Teen-ager charged in fatal carjacking seeks change of venue

December 01, 1992|By Alan J. Craver | Alan J. Craver,Staff Writer

A Washington teen-ager charged in the carjacking death of a Savage woman in September is asking that his case be moved to Prince George's County so that he can receive a "fair and impartial" trial.

An attorney for 17-year-old Bernard Eric Miller said the request was submitted because of the outcry by Howard residents that followed the slaying of Pam Basu, who was dragged to her death after thieves forced her from her car Sept. 8.

Mr. Miller is one of two men first-degree murder and 18 other charges in the slaying. He is scheduled for a Howard Circuit Court trial Feb. 22.

Carol Hanson, the county's chief public defender, declined to say whether her office would file a similar request for Rodney Eugene Soloman, a 26-year-old Washington resident charged as a co-defendant.

State's Attorney William Hymes said his office is preparing a response that will oppose the request.

Mr. Hymes said his staff would have to set up a satellite office before and during a relocated trial, which could last several weeks. Special arrangements also would have to be made for witnesses.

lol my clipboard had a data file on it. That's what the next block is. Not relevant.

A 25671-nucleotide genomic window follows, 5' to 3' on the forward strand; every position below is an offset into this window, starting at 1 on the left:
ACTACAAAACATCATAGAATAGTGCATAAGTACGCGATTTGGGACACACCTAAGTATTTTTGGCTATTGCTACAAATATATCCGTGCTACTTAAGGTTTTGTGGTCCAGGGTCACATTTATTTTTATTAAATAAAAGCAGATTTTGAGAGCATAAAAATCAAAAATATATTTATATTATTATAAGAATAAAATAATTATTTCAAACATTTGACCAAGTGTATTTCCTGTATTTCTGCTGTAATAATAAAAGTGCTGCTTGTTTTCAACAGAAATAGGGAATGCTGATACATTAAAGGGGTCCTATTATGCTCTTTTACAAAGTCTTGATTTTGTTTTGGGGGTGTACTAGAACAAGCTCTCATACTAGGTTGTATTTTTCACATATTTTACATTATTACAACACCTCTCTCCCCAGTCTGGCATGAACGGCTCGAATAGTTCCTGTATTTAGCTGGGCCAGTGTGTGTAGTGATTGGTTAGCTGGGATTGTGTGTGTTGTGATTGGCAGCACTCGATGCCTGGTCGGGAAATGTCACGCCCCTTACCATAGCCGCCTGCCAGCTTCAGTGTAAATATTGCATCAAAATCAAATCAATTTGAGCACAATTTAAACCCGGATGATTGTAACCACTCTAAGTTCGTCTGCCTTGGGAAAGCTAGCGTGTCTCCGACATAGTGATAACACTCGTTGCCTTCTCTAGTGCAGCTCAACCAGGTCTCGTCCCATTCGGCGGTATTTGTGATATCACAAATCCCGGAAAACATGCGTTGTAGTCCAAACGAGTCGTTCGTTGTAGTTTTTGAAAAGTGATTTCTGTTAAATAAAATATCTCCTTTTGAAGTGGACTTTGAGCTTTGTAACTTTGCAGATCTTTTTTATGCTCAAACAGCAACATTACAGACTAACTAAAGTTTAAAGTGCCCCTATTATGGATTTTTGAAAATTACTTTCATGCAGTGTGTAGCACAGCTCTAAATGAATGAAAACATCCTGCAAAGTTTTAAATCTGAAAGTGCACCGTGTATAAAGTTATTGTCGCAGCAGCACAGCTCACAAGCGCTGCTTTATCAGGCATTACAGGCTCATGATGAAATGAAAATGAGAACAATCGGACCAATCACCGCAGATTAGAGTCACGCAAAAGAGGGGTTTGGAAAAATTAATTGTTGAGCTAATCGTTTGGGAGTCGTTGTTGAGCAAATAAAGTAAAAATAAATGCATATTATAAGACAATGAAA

"By the time you take all those costs into consideration, it would be phenomenal," Mr. Hymes said.

Cases that involve changes of venue are rare, Mr. Hymes said. He noted that only two trials have been moved to another county during his 14 years in office.

Laurack Bray, a Washington attorney for Mr. Miller, said publicity about the incident is not the sole reason for the request to move the case out of Howard.

Mr. Bray noted that residents urged prosecutors to seek the death penalty against Mr. Miller and Mr. Soloman during community meetings in Savage after the fatal carjacking.

The defense attorney added that Howard residents have become acutely aware of carjackings through numerous workshops that have been provided to outline ways to prevent the crime.

Mr. Miller's trial should be in Prince George's County because the defendant is more likely there to get his constitutional right to face a jury of his peers, Mr. Bray said.

"I think [Prince George's County] is more of an urban environment, more closely related to the jurisdiction where Mr. Miller resides," Mr. Bray said.

The request probably will be addressed in court during a pretrial hearing Jan. 26, Mr. Bray said.

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